A lot of parents are really not happy that Cerrie Burnell is a host of the BBC children's show CBeebies. Not because she's doing anything wrong - you'd think she was promoting drugs and unprotected sex by the way people have reacted - but because she is disabled. Yes, that's right. Parents have been leaving negative comments on the channel's website and even complained to the broadcaster all because Burnell happens to have been born missing the lower section of her right arm.
Complaints from parents have included claims that Burnell's disability might frighten their children, given them nightmares, or even - gasp! - make them ask "difficult questions". Oh no! What are we going to do if our children ask questions!? How bout fucking answer them! This is a clear case of parents not wanting to... parent.
Burnell's arm may in fact scare some young children, which is all the more reason we need to educate them about the different abled. Television needs more role models such as Burnell, so that kids can learn that we all come in various shapes, sizes, colors, etc. and "different" doesn't have to mean "scary" or "bad". If you just cover your kids' eyes and rush them away into their sheltered little worlds where everyone is exactly the same - instead of simply educating your kids about the various forms human beings take - then you are going to raise kids who are as prejudiced and closed-minded as you are.
They're trying to justify their disability prejudice with the idea of "protecting" their children from reality.
Burnell herself put it best:
“I think the negative comments from those few parents are indicative of a wider problem of disabled representation in the media as a whole, which is why it’s so important for there to be more disabled role models in every area of the media.As you may have already noticed, I have a different approach to parenting than the "oh no! questions" stance. I would encourage my children to watch a show with differently-abled characters or actors. (In fact, I had a hell of a time coming up with even a few that I could remember and they were all on adult shows. I think there's a cartoon character on Nickelodeon, but I hate most cartoons so I haven't seen it).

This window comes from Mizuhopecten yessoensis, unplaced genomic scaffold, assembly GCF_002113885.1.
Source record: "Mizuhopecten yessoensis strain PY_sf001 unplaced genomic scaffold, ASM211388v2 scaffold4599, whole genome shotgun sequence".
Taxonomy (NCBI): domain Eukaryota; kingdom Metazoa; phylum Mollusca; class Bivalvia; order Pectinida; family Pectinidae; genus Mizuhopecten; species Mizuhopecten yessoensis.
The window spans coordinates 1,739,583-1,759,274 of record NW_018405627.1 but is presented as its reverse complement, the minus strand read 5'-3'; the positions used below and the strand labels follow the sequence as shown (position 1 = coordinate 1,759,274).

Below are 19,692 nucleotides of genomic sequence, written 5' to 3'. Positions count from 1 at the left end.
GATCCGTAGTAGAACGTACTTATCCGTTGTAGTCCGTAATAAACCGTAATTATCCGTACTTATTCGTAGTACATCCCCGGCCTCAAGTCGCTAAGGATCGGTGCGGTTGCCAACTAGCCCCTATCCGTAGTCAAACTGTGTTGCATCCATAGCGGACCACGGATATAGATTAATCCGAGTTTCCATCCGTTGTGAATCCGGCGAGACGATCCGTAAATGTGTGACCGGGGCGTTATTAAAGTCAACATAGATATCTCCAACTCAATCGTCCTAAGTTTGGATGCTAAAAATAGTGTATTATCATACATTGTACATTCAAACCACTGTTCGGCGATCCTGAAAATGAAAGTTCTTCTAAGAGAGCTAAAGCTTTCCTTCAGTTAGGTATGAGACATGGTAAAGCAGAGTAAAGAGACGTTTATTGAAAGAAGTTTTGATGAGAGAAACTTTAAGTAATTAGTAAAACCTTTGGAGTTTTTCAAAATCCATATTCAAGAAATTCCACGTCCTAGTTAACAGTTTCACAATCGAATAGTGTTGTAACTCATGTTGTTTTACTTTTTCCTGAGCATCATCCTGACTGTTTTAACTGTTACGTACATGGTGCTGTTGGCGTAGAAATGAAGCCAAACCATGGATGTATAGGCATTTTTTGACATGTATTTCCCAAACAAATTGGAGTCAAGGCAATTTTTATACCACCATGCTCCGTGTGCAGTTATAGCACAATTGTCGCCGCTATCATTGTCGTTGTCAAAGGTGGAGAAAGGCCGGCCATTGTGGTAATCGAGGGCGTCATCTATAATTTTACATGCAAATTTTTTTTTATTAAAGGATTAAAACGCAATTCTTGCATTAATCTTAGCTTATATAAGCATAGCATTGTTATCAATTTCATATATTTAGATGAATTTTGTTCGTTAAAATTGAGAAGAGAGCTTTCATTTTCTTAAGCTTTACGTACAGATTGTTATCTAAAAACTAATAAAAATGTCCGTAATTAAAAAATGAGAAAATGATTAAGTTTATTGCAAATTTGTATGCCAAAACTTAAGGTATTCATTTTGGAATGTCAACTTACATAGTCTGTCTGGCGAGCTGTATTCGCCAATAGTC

The support that I’ve received … has been truly heartening. It’s brilliant that parents are able to use me as a way of talking about disability with their children and for children who are similarly disabled to see what really is possible in life and for their worlds to be represented in such a positive, high profile manner.”
Anytime I come across a show that has someone on it who is... "different"... I automatically want to watch it with my daughter and I truly believe that it will help to make her a more open-minded and respectful person. She already knows all the intricacies of same sex marriage law and she's got a clearer understanding of the difference between a "transgendered person" and a "drag queen" than the media does. That's in part due to the fact that we used to watch TransAmerican Love Story together (and now we watch RuPaul's Drag Race)... but more due to the fact that I answer her questions and I also teach her things before she asks.
She may not cross paths with someone disabled or gay or transgendered for quite some time, but when she does they won't be weird or different or scary. They will just be people.